Location: Endemic Poultry Viral Diseases Research
Project Number: 6040-32000-083-007-I
Project Type: Interagency Reimbursable Agreement
Start Date: Dec 1, 2020
End Date: Nov 30, 2025
To date it is not known to what extent virus transmission (infectivity) is genetically controlled, nor how biosecurity measures such as vaccines impact it. This is because infectivity and virulence are often difficult to accurately measure, and up to now, appropriate experimental designs and statistical tools for estimating genetic infectivity especially with respect to virulence have been lacking. To overcome this knowledge gap, we focus on Marek’s disease virus (MDV), the most widely cited example of vaccine-driven viral evolution. The design of our experimental approach incorporates unique resources and highly controlled conditions to get large and accurate datasets, which will allow us to directly test the transmission-virulence trade-off theory and assemble empirical data with respect to the question whether indeed vaccination and/or host genetics drive viral transmission and virulence. Besides MDV, we also incorporate infectious bronchitis virus (IBV), an RNA coronavirus. The rationale is that MDV is genetically and antigenically stable, and virus replication is reportedly controlled mainly be the action of cytotoxic T cell (CTL) responses while IBV is known to be more variable genetically and antigenically, and immune evasion is thought to be mainly a consequence of escape from the action of neutralizing antibodies. In summary, the primary goal of this research is to collect accurate empirical data that will then feed into data-informed models of virus evolution and enhanced transmission as a function of vaccination status, host genetics, and viral mutation rates. We will also address the important and possibly interdependent questions of genome variability and evolution towards increased virulence in vivo. Specifically, we will test the hypothesis that the evolution of MDV and IBV towards increased virulence is a consequence of selective pressure on more proficient transmission and that such evolutionary processes are a function of (imperfect) vaccination, the host’s genetic makeup, and/or the mutation rate of the pathogen. Furthermore, the data garnered in these comprehensive animal experiments plus additional proposed surveys can be utilized to inform the generation of predictive models for disease development. Specifically, we propose the following objectives to achieve scientific excellence and attain broader impact: 1. Determine the influence of imperfect vaccines, host genetics, and viral mutation rate on transmission and evolution to higher virulence 2. Validate viral genome polymorphisms associated with increased virulence and the ability of the virus to escape immune surveillance 3. Develop an evolutionary-epidemiological simulation model 4. Disseminate information on Marek’s disease and the impact of vaccination to the broader public through K-12 training, workshops, online videos, seminars, and more.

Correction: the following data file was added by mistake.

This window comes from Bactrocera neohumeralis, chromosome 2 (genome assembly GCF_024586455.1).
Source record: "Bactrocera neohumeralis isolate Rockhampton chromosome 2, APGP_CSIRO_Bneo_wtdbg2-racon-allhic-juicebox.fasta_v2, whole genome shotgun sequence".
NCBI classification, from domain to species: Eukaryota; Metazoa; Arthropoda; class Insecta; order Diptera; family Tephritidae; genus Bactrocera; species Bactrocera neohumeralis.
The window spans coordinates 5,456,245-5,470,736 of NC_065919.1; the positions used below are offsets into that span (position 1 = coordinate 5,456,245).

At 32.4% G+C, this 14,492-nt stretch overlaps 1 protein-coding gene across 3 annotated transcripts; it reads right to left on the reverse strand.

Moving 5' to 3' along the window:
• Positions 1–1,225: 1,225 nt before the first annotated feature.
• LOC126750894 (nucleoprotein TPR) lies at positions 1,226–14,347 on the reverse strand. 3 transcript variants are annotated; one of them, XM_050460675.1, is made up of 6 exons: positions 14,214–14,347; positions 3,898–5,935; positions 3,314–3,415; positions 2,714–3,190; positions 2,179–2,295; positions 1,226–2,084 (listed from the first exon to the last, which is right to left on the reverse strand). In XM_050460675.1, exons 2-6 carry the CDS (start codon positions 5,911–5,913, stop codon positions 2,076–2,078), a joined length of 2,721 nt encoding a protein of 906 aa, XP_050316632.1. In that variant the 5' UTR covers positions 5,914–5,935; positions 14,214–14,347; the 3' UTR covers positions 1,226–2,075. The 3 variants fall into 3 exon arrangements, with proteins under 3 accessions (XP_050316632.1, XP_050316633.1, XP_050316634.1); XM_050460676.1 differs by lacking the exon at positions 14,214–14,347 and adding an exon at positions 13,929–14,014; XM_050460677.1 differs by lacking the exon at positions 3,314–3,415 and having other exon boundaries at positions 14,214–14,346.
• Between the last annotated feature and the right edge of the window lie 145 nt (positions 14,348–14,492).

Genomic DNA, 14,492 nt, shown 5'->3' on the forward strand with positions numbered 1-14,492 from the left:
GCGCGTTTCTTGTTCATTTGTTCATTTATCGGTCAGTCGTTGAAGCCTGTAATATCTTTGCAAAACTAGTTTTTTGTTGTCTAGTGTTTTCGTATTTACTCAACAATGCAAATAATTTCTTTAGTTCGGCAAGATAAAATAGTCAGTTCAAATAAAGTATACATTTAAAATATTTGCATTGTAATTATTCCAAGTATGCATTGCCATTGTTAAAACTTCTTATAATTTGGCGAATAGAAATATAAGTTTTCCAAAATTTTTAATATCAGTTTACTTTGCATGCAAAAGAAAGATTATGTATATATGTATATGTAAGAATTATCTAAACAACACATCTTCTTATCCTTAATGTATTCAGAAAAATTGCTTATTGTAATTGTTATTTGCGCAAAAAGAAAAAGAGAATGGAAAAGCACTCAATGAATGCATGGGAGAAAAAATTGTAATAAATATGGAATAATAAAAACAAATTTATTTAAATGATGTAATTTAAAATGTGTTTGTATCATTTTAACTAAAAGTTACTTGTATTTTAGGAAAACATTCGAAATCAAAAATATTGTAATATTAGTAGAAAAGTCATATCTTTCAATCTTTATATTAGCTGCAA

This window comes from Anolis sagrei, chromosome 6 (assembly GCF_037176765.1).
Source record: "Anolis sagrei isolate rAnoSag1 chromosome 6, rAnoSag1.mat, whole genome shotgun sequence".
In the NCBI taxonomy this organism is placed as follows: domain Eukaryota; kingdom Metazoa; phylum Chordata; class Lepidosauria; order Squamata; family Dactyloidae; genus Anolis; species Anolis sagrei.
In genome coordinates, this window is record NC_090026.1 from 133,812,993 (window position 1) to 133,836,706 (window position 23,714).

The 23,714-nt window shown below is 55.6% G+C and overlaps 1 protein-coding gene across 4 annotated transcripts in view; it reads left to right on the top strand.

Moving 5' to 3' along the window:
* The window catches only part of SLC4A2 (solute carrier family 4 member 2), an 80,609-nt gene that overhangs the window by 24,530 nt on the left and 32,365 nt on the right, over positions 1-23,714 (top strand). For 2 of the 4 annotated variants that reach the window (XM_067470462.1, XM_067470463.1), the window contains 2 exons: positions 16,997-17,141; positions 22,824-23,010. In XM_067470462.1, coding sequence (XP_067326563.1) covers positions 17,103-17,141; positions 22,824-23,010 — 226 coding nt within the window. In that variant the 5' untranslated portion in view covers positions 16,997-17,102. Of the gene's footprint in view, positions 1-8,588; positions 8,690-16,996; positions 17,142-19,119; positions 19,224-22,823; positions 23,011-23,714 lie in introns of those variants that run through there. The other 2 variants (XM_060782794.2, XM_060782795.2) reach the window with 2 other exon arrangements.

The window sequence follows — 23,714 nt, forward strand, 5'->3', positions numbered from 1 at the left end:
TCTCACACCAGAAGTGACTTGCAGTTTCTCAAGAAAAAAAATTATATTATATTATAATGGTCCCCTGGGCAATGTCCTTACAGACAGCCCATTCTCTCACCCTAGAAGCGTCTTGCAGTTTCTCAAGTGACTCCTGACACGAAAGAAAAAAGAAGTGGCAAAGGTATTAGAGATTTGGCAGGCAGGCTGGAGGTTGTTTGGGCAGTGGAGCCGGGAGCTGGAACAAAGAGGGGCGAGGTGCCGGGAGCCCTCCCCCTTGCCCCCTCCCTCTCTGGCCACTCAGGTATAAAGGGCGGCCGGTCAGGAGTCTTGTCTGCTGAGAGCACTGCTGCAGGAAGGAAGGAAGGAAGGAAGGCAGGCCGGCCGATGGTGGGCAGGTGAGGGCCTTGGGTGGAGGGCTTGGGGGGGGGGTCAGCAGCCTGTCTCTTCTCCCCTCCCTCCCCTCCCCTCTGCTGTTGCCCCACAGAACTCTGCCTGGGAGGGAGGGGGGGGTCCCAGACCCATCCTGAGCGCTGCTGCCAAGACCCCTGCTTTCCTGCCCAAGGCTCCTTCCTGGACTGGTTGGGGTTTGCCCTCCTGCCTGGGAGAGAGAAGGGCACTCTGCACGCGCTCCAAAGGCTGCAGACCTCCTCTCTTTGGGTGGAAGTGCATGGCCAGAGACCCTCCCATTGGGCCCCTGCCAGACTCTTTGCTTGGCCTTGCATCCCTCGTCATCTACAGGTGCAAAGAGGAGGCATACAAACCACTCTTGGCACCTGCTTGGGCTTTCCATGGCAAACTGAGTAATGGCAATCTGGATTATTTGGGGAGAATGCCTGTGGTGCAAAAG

Objective 1 - Our goal in Subobjective 1.1 is to examine downstream effect of vaccination on disease incidence in susceptible birds following 10 serial passages in live birds as well as to disentangle the influence of vaccine treatment on unvaccinated birds and vice versa. Subobjectives 1.2 and 1.3 will generate additional empirical datasets to determine the influence of host genetics and viral mutation rates, respectively. Subobjective 1.4 adds infectious bronchitis virus (IBV), which enables us to compare and contrast two different avian pathogens, both controlled by imperfect vaccines, for viral transmission and virulence evolution. These large and accurate datasets will be analyzed to determine the influence of vaccination, host genetics, and viral mutation rate on transmission and evolution to higher virulence. Objective 2 - The initial inoculums used on Objective 1 and one isolate from each bird at passages 4, 7, and 10 will undergo whole genome sequencing. Computational analyses will detect variants and the key ones associated with increased virulence tested in recombinant viruses. Furthermore, variants that result in amino acid changes will be screened for their ability to escape presentation by specific major histocompatibility complex (MHC) molecules to the immune system. Objective 3 - Predictive models. We will (1) develop a new generation of data-informed epidemiological-evolutionary models that allows us to assess the combined influence of host and viral genetics and vaccination on Marek's disease (MD) prevalence and risk for increased virulence evolution, and (2) combine the mathematical models with social science studies to identify effective and feasible solutions to mitigate disease spread and virulence evolution in domestic and commercial poultry populations in Sub-Saharan Africa. Objective 4 - training and outreach. Various modules are developed for education, e.g., (1) Engage 4-H youth and leaders in interactive Science, Technology, Engineering, and Mathematics (STEM)-based online modules and hands-on component to increase their understanding of biosecurity measures and vaccines as they relate to the U.S. poultry industry and (2) Promote interest and agricultural literacy and education in elementary school 4th and 5th grade students with the development of a one-day workshop designed to integrate STEM with poultry and basic immunology concepts. Outreach efforts include (1) Develop extension bulletins for poultry breeders, (2) Develop training modules for small flock and commercial industry, (3) Design an interactive exhibit for use at fairs and events to relay concepts and prevention ideas, (4) Host webinar through extension for small flock, (5) Get speaking engagements with Midwest Poultry Federation to disseminate findings, and (6) Submit proposed symposium to Poultry Science.